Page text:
What is one piece of advice that just doesn’t work for me? That it’s okay not to write every day.
I experienced unfinished work, plummeted productivity and even quality.
Robert A. Heinlein wrote constantly.
Robert Heinlein was arguably one of the biggest names in science fiction of the 20th century.
Heinlein published 32 novels, 59 short stories, and 16 collections during his life. Nine films, two television series, several episodes of a radio series, and a board game have been derived more or less directly from his work. (Source)
Anthony Trollope wrote at 5:30 every morning, like clockwork. He wrote for 3 hours before his day job.
And by clockwork, I really do mean clockwork. His watch was a key feature of his writing process.
When he wrote, he would pace his writing word count using his watch, to ensure that he was maintaining a word count of 250 per quarter of an hour.
It is my belief that this kind of commitment is necessary for mastery. If you want to be an artisan, you must hone your skills constantly.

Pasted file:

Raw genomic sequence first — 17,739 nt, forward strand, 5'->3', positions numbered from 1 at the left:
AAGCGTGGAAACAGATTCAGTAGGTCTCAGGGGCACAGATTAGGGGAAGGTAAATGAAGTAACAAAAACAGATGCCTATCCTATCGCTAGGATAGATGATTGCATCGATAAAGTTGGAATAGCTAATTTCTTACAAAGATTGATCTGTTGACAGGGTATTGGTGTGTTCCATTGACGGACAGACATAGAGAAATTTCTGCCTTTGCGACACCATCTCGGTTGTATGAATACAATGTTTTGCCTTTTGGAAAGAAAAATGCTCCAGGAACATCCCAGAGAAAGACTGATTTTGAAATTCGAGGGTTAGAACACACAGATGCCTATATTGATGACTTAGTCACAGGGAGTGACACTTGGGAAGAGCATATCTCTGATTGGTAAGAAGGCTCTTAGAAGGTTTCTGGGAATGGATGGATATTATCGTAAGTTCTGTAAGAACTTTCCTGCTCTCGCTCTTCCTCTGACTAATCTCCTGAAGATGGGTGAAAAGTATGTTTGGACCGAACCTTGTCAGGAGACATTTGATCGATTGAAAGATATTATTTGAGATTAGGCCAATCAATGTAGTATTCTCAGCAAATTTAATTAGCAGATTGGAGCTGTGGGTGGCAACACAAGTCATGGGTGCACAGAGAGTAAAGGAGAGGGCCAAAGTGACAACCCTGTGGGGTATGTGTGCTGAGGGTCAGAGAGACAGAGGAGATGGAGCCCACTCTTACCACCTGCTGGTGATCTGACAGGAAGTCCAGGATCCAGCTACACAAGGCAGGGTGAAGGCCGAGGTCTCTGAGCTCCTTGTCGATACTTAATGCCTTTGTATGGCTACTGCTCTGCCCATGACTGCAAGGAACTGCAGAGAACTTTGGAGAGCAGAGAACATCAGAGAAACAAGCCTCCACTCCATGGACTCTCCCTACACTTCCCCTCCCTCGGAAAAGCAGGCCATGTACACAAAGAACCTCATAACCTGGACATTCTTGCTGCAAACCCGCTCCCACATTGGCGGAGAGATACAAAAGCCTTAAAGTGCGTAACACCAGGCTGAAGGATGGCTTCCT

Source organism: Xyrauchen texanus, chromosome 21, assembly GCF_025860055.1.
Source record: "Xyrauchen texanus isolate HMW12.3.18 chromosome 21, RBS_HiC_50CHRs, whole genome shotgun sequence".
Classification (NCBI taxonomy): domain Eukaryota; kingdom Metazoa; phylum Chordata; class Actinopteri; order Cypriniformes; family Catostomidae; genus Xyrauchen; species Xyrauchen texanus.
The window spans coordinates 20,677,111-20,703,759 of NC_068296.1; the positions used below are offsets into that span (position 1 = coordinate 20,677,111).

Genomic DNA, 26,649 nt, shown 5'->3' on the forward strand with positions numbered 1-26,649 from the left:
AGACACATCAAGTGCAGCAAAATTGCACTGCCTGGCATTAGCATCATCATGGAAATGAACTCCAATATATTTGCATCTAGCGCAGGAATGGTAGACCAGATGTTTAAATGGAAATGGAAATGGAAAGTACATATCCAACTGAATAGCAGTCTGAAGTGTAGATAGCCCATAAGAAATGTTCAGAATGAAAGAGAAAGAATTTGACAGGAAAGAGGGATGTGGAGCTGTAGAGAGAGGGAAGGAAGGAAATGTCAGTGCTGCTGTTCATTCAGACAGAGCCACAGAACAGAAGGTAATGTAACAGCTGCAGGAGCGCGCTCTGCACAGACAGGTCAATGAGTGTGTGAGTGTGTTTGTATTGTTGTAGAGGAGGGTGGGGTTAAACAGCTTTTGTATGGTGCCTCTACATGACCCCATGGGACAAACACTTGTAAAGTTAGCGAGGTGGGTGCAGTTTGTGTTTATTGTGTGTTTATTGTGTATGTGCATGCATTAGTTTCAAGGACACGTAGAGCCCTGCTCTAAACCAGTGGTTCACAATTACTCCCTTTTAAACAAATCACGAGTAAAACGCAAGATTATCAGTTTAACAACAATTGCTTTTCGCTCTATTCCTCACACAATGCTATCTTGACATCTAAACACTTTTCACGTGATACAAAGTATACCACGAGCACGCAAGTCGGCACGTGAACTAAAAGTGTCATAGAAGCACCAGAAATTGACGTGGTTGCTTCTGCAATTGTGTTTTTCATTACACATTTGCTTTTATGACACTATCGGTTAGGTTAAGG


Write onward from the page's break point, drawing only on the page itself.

I’m well aware that there is some degree of objection to the notion of writing every , so I will make this distinction.
If a person just wants to write, fine.
But mastery demands consistency and commitment.
Athletes know they have to train often and train hard to stay strong and keep their muscles ready. Writing is very similar, but we don’t often treat it with the same respect.
I take the sabbath and occasionally a weekday to rest, which is also an important part of being productive.
Work Hard, Rest Hard.
I think people make a mistake when they abondon daily writing, particularly when they divorce the real reason why we stick this flag in the ground.
It’s about being committed, not only to your creativity but also to being a master of your craft.
And mastery requires the sort of commitment, even if it’s not exactly a daily commitment, that writing every day implies.
So, are you committed to your writing process?
(Published on Medium as C.E. Priscat)